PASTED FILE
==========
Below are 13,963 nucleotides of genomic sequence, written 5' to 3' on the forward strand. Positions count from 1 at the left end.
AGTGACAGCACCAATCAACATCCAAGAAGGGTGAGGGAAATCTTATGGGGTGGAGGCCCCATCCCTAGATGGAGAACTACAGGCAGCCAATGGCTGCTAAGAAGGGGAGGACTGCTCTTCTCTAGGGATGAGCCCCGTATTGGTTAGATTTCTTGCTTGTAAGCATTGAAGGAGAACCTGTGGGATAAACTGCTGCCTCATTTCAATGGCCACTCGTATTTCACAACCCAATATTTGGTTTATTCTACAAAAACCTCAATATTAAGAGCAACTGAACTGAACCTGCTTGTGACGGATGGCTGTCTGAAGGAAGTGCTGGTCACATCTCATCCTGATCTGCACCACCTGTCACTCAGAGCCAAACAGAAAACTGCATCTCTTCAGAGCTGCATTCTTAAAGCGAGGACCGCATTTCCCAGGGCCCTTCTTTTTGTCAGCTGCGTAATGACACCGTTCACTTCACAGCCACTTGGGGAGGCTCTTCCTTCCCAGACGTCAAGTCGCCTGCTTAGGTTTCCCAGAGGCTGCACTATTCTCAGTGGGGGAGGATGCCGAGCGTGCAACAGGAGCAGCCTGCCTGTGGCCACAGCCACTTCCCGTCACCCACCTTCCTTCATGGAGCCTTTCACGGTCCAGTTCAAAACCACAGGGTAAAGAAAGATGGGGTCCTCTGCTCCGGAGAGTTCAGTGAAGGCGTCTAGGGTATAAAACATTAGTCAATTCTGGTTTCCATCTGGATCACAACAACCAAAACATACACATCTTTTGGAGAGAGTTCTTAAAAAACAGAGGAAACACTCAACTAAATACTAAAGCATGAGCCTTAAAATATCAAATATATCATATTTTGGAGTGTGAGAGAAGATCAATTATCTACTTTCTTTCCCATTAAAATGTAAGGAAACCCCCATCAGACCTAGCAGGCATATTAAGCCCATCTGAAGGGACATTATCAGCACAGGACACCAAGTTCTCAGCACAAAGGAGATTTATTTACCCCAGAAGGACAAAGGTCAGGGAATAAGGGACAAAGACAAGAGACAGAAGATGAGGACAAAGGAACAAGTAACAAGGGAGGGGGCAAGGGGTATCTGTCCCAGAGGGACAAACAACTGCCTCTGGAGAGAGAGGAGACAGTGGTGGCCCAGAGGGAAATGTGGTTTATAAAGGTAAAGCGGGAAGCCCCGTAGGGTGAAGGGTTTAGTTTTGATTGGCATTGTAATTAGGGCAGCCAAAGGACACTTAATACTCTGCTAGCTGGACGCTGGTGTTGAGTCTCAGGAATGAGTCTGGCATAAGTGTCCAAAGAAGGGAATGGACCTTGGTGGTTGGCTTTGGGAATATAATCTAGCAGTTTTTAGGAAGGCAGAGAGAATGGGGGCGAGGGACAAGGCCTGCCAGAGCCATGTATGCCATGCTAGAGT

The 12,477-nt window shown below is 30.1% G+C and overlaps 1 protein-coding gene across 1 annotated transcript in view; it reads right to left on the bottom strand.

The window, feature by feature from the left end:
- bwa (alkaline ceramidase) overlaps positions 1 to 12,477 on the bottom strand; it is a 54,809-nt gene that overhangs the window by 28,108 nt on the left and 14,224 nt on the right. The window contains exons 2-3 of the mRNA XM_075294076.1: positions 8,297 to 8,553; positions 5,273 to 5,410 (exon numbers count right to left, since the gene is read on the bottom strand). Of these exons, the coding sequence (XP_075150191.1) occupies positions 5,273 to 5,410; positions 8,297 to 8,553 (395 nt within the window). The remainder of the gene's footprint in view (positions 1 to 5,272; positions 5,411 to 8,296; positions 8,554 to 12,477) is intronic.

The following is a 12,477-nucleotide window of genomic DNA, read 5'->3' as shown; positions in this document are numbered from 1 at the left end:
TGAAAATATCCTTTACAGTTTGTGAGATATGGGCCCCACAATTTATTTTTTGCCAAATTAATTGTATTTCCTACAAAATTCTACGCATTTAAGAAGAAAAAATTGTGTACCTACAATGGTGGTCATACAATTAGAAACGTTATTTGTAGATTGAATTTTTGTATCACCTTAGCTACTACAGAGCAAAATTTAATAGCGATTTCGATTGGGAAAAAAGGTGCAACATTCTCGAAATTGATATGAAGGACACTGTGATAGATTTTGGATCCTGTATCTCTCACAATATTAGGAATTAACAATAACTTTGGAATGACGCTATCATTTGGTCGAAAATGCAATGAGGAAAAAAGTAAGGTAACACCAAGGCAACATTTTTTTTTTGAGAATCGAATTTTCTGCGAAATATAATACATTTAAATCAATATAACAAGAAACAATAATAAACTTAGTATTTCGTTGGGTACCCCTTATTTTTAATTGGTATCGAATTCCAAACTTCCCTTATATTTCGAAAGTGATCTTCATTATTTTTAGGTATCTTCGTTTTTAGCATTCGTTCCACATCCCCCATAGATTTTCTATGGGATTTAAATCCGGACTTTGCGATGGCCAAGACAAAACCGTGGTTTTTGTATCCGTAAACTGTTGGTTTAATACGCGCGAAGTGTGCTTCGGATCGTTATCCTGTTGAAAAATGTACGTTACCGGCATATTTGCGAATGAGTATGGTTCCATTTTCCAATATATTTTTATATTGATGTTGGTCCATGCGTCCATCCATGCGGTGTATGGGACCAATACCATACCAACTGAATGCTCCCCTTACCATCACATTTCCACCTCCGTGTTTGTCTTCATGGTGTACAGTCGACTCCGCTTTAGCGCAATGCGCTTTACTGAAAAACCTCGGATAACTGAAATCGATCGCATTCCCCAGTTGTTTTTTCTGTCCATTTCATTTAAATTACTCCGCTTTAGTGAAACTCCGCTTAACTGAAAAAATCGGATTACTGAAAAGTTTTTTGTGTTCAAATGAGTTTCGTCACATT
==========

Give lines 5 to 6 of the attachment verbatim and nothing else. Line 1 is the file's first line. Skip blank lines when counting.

- bwa (alkaline ceramidase) overlaps positions 1 to 12,477 on the bottom strand; it is a 54,809-nt gene that overhangs the window by 28,108 nt on the left and 14,224 nt on the right. The window contains exons 2-3 of the mRNA XM_075294076.1: positions 8,297 to 8,553; positions 5,273 to 5,410 (exon numbers count right to left, since the gene is read on the bottom strand). Of these exons, the coding sequence (XP_075150191.1) occupies positions 5,273 to 5,410; positions 8,297 to 8,553 (395 nt within the window). The remainder of the gene's footprint in view (positions 1 to 5,272; positions 5,411 to 8,296; positions 8,554 to 12,477) is intronic.

The following is a 12,477-nucleotide window of genomic DNA, read 5'->3' as shown; positions in this document are numbered from 1 at the left end: